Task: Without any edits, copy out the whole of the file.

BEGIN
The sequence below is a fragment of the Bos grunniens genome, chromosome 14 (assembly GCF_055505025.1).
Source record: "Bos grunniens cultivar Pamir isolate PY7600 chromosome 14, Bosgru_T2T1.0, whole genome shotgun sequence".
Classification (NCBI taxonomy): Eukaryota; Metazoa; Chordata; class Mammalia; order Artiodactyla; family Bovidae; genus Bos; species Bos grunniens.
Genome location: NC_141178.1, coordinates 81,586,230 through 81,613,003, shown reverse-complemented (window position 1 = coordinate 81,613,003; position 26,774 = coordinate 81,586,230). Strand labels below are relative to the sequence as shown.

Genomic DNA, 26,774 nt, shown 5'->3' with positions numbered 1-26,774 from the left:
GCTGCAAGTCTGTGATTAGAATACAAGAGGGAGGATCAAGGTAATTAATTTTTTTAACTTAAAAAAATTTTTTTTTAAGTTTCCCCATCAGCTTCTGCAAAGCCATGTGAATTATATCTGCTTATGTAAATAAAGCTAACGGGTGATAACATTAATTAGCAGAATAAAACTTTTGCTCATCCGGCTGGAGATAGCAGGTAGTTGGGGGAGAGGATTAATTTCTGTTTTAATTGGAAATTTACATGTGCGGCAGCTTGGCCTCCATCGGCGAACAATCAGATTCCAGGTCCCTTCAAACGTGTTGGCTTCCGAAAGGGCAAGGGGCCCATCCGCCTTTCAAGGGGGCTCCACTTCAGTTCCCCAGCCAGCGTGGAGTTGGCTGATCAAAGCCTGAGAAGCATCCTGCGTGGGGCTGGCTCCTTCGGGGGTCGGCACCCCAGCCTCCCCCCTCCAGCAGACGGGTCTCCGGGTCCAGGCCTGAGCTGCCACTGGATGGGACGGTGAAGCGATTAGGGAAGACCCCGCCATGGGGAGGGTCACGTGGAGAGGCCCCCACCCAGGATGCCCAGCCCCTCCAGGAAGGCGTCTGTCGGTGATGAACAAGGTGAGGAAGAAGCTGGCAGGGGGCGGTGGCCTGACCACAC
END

The sequence below is a fragment of the Bos grunniens genome, chromosome 14 (assembly GCF_055505025.1).
Source record: "Bos grunniens cultivar Pamir isolate PY7600 chromosome 14, Bosgru_T2T1.0, whole genome shotgun sequence".
Classification (NCBI taxonomy): Eukaryota; Metazoa; Chordata; class Mammalia; order Artiodactyla; family Bovidae; genus Bos; species Bos grunniens.
Genome location: NC_141178.1, coordinates 81,586,230 through 81,613,003, shown reverse-complemented (window position 1 = coordinate 81,613,003; position 26,774 = coordinate 81,586,230). Strand labels below are relative to the sequence as shown.

Genomic DNA, 26,774 nt, shown 5'->3' with positions numbered 1-26,774 from the left:
GCTGCAAGTCTGTGATTAGAATACAAGAGGGAGGATCAAGGTAATTAATTTTTTTAACTTAAAAAAATTTTTTTTTAAGTTTCCCCATCAGCTTCTGCAAAGCCATGTGAATTATATCTGCTTATGTAAATAAAGCTAACGGGTGATAACATTAATTAGCAGAATAAAACTTTTGCTCATCCGGCTGGAGATAGCAGGTAGTTGGGGGAGAGGATTAATTTCTGTTTTAATTGGAAATTTACATGTGCGGCAGCTTGGCCTCCATCGGCGAACAATCAGATTCCAGGTCCCTTCAAACGTGTTGGCTTCCGAAAGGGCAAGGGGCCCATCCGCCTTTCAAGGGGGCTCCACTTCAGTTCCCCAGCCAGCGTGGAGTTGGCTGATCAAAGCCTGAGAAGCATCCTGCGTGGGGCTGGCTCCTTCGGGGGTCGGCACCCCAGCCTCCCCCCTCCAGCAGACGGGTCTCCGGGTCCAGGCCTGAGCTGCCACTGGATGGGACGGTGAAGCGATTAGGGAAGACCCCGCCATGGGGAGGGTCACGTGGAGAGGCCCCCACCCAGGATGCCCAGCCCCTCCAGGAAGGCGTCTGTCGGTGATGAACAAGGTGAGGAAGAAGCTGGCAGGGGGCGGTGGCCTGACCACAC